Can people’s opposition unseat president ?

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Students of Khemadasa Foundation

Chants of slogans demanding the incumbent President and his family relations to step down are being echoed from all corners of the island on a daily basis. The spate of public protests gained momentum following the public uprising on March 31, near President Gotabaya Rajapaksa’s private residence in Mirihana. At present both the young and the old, irrespective of religion, caste or differences, continue to take to the streets demanding rulers to end corruption and return money stolen from the people. But whether a President can step down just because the majority of the citizenry opposes his regime remains a question. Even if he steps down who would have a solution for the prevailing crisis remains doubtful.

The need for a democratic transfer of power

 “The demands of the people are clear and people want power to be transferred from the Rajapaksas,” opined Attorney-at-Law and former Chairperson of the Public Representation Committee on Constitutional Reforms Lal Wijenayake. “Therefore it is up to them to see that it is fulfilled. The Government has failed to provide the basic needs to the people and there’s high level corruption. People want to see changes in both these aspects. Therefore they should give up power in a peaceful manner. If the President and the Prime Minister resigns, then the Speaker becomes president and in a month’s time the Parliament has to elect a new President. It’s becoming difficult to contain the uprising of the people and the Government will continue to use suppressive measures and there could be losses of lives and damage to property. The President says he assumed duties because people asked him to, but now that the people are asking him to step down he should be ready to leave as well. It is clear that we cannot come out of the present crisis with the same set of rulers,” said Wijenayake. 

He further said that up to now people’s protests have mostly been very peaceful and violence is minimal. “If the rulers don’t leave after the ordinary law of the country is used the Opposition from people would be even stronger. It’s difficult to see them surrendering and this is not a good sign. However, going in for an election is not practical under the present situation and as a result an interim arrangement should be made,” he said.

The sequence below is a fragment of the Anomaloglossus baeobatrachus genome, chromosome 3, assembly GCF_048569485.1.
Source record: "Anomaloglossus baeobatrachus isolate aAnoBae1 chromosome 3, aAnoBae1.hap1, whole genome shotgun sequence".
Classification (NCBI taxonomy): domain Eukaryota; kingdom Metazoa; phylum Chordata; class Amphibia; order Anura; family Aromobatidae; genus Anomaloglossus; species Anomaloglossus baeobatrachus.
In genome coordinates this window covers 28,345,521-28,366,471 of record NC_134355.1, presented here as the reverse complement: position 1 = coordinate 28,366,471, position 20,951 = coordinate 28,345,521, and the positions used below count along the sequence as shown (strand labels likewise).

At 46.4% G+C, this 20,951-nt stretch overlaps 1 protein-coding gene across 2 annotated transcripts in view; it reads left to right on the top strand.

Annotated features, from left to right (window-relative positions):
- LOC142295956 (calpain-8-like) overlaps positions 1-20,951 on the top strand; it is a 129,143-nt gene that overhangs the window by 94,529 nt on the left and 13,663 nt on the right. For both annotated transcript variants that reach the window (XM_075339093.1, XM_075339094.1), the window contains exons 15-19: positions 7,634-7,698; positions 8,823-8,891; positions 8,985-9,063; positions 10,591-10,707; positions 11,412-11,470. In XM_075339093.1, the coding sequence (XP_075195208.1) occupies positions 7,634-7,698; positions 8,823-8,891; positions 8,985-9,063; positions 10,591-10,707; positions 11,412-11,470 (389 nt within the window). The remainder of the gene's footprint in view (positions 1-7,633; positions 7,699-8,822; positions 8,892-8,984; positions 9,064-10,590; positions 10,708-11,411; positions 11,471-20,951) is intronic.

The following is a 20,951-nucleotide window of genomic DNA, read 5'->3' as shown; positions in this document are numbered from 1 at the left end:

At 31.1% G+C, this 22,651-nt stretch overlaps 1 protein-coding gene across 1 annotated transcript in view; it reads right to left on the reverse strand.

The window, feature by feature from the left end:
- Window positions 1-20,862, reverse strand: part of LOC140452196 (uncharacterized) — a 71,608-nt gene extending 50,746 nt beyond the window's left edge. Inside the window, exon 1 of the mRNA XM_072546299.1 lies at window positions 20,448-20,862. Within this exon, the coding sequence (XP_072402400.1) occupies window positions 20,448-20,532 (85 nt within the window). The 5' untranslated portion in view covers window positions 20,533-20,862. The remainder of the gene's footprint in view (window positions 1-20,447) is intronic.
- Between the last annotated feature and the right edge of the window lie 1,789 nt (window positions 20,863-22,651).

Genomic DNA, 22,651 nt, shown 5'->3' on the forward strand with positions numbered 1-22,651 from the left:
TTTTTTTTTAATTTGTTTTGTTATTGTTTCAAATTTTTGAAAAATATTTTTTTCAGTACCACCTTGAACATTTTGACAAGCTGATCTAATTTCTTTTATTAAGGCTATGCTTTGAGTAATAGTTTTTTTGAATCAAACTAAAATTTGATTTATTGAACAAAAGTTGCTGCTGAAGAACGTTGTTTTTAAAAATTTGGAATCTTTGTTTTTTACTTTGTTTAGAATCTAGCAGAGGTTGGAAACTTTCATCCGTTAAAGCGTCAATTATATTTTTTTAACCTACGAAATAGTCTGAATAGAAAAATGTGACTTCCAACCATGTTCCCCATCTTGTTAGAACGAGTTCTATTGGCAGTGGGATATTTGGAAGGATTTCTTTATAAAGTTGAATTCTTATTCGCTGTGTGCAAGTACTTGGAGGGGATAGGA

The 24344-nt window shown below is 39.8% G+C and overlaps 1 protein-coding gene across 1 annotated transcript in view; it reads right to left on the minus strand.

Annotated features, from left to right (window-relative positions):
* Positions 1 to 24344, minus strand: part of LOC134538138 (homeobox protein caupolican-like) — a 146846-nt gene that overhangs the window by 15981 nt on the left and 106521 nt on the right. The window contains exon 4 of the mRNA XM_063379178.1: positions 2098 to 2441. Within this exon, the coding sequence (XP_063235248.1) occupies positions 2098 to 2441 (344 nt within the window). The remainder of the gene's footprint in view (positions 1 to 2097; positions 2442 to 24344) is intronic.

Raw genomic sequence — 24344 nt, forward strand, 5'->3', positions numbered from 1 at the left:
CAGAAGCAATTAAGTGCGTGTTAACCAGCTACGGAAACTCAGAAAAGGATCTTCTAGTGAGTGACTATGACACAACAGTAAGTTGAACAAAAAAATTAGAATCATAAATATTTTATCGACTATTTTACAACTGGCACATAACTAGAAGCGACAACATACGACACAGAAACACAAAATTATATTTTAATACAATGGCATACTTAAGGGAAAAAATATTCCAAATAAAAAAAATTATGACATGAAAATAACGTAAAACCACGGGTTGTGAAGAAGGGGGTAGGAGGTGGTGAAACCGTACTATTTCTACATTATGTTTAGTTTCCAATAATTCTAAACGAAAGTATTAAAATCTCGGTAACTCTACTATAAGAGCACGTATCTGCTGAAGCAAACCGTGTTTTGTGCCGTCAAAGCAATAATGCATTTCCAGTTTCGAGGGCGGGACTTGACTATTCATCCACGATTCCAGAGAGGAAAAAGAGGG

“It is clear that we cannot come out of the present crisis with the same set of rulers”

One of the demands of the people is that all 225 elected representatives should be sent home, but in Wijenayake’s opinion it is an unrealistic demand. “This mostly shows the anger of the people. They are angry with the entire political establishment. This gives a new opportunity for people to reflect on what has gone wrong in the country. We have been ignoring the obvious; that the country was plunging into a precipice, both economically, socially and even politically. This has awakened the people to take a new path. The Rajapaksas portrayed themselves as a superior class. In fact this situation is a lesson to all politicians,” he added. 

When asked if any of the parties has a solution to the prevailing crisis, Wijenayake responded in the negative. “I don’t think any one party has a solution. The best would be to allow Parliament to take interim measures until the situation improves. That way they can negotiate with the International Monetary Fund (IMF) and seek assistance from other countries and ensure that they provide the basic essentials to the people. Thereafter they can hold an election and see who people want to be elected to power,” he added. 

Time is a deciding factor

Another question that resonates among people is ‘WHO’. Who will be the next suitable leader? Who is it who has a sound knowledge about every aspect of governance? Who would make a suitable leader to negotiate with the international community to obtain funds? Can people elect a leader among themselves? And so on. 

“Time is a deciding factor,” observes Former Governor of the North Eastern Province and diplomat Lionel Fernando. “If there’s rain for a longer period of time one cannot reap a fruitful harvest. Therefore a leader should be chosen as soon as possible. They should take unwavering decisions. An organisation without a leader has no direction. This leader should be genuine in his intentions. Certain political parties want to plant someone in this position, but that shouldn’t be allowed,” said Fernando. 


“Who would make a suitable leader to negotiate with the international community to obtain funds?”

He further said that if a leader is to be chosen from among the public he or she should be a recognised and reputed character. “He or she should be genuine. We know we cannot find someone like Anagarika Dharmapala, but this person has to be someone who respects inclusiveness and ensures that there’s unity among all religions, races and castes. We cannot allow another leader to create further divisions among communities,” he added. 

Fernando also advised protesters to focus their protests on the cause. “They need to understand the gravity of the situation at hand. There are chances of these protests changing focus. Therefore it’s crucial that an interim leader is chosen as soon as possible,” said Fernando. 

The Constitutional perspective 

Article 38 of the Constitution of Sri Lanka sheds light on the vacation of office by the President. The possibilities are as follows; 

  • Upon his death,
  • If he resigns his office by a writing under his hand addressed to the Speaker
  • If he ceases to be a citizen of Sri Lanka,
  • If the person elected as President willfully fails to assume office within 31 days (2 weeks) from the date of commencement of his term of office,